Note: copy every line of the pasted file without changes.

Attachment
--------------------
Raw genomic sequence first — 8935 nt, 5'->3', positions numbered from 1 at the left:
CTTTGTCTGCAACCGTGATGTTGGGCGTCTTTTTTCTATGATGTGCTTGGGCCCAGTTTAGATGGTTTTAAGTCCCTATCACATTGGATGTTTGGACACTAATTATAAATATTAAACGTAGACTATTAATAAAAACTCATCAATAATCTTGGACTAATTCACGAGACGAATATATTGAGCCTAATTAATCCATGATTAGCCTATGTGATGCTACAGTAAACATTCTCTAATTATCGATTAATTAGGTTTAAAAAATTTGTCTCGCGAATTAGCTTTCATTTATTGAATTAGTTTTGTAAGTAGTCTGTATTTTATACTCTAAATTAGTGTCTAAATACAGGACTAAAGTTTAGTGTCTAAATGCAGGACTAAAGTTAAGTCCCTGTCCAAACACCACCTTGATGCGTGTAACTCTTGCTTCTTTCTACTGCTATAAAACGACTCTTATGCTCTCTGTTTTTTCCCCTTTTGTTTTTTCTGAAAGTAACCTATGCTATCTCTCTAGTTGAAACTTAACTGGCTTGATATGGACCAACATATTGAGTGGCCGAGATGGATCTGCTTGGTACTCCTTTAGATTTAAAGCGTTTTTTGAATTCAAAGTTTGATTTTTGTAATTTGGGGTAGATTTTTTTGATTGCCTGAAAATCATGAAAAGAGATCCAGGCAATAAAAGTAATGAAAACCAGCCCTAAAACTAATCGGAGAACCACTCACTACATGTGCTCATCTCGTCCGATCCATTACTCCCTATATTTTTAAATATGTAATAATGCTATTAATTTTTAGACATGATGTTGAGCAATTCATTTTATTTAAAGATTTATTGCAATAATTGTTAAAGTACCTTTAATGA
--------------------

Raw genomic sequence first — 8935 nt, 5'->3', positions numbered from 1 at the left:
CTTTGTCTGCAACCGTGATGTTGGGCGTCTTTTTTCTATGATGTGCTTGGGCCCAGTTTAGATGGTTTTAAGTCCCTATCACATTGGATGTTTGGACACTAATTATAAATATTAAACGTAGACTATTAATAAAAACTCATCAATAATCTTGGACTAATTCACGAGACGAATATATTGAGCCTAATTAATCCATGATTAGCCTATGTGATGCTACAGTAAACATTCTCTAATTATCGATTAATTAGGTTTAAAAAATTTGTCTCGCGAATTAGCTTTCATTTATTGAATTAGTTTTGTAAGTAGTCTGTATTTTATACTCTAAATTAGTGTCTAAATACAGGACTAAAGTTTAGTGTCTAAATGCAGGACTAAAGTTAAGTCCCTGTCCAAACACCACCTTGATGCGTGTAACTCTTGCTTCTTTCTACTGCTATAAAACGACTCTTATGCTCTCTGTTTTTTCCCCTTTTGTTTTTTCTGAAAGTAACCTATGCTATCTCTCTAGTTGAAACTTAACTGGCTTGATATGGACCAACATATTGAGTGGCCGAGATGGATCTGCTTGGTACTCCTTTAGATTTAAAGCGTTTTTTGAATTCAAAGTTTGATTTTTGTAATTTGGGGTAGATTTTTTTGATTGCCTGAAAATCATGAAAAGAGATCCAGGCAATAAAAGTAATGAAAACCAGCCCTAAAACTAATCGGAGAACCACTCACTACATGTGCTCATCTCGTCCGATCCATTACTCCCTATATTTTTAAATATGTAATAATGCTATTAATTTTTAGACATGATGTTGAGCAATTCATTTTATTTAAAGATTTATTGCAATAATTGTTAAAGTACCTTTAATGA